To make my scoop, I trimmed the plastic sheet into a long rectangle. Then I folded it in half in both directions as well across both diagonals. The open, creased rectangle is laid under the spout of the grinder to catch the grinds. By pinching half of the long rectangle together, a scoop is formed on the other half, making it easy to pour the grinds into the coffee press. The fused plastic is durable, easy to wash, and dry, and fold to store away.
What have you created out of necessity – the mother of invention?
There are many ways to cope with mistakes or the unexpected. Sometimes you just have to plow through, even if the end product is disappointing. Like a batch of sugar cookies that are just slightly misshapen or a little too brown on the edges. It’s OK. They will still taste good. Sometimes, you have to back up a bit and fix the error because a crooked seam means a misfitted garment. In rare moments, a total do over is the only choice. And still other times you find a way to create something totally new from a bad moment.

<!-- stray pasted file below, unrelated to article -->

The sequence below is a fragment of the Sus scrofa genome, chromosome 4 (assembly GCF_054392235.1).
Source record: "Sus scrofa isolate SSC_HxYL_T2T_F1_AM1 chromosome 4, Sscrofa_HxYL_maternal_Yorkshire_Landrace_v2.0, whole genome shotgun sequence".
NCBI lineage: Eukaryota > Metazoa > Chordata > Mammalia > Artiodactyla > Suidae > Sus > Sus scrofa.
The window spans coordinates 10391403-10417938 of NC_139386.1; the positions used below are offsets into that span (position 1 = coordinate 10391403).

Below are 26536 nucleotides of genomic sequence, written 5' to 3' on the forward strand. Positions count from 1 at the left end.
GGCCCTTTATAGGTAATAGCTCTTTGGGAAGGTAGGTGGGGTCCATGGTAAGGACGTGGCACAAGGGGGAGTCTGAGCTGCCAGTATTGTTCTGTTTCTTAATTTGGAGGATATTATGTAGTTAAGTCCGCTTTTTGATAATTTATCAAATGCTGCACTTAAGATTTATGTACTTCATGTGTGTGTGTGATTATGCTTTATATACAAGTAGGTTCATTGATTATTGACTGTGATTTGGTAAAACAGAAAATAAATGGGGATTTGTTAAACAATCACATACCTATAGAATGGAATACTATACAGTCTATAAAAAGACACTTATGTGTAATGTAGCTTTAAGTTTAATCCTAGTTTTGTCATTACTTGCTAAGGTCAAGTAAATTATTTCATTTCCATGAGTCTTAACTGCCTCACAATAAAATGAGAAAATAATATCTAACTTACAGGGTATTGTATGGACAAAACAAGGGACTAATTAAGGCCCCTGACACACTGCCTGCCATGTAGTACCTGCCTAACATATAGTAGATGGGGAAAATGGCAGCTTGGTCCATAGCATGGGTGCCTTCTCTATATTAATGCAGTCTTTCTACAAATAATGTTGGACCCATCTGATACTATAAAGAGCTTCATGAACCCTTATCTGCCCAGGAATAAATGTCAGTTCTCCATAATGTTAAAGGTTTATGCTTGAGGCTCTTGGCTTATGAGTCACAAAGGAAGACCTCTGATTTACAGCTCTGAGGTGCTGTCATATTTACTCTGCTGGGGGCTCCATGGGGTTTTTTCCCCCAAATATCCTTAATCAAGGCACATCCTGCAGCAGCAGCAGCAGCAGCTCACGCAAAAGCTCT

I had a favorite pair of flannel pajama bottoms. I wore them often. And one day as I was shoveling snow from our driveway, the rear seam ripped. I was so disappointed. And grateful there was no one, but the cold wind, to witness my exposed behind. Back inside the house, I discovered the fabric itself had failed, leaving me no easy option to restitch the seam. I did not want to just toss my favorite pajamas bottoms. In an instant, I had an idea – to make an infinity scarf.
I cut off the waistband, leg hems, and side seams and salvaged two long pieces of flannel. I further cut the irregular edges to create two even rectangles. Then I stitched them together along the short edges to create a loop of fabric. So simple.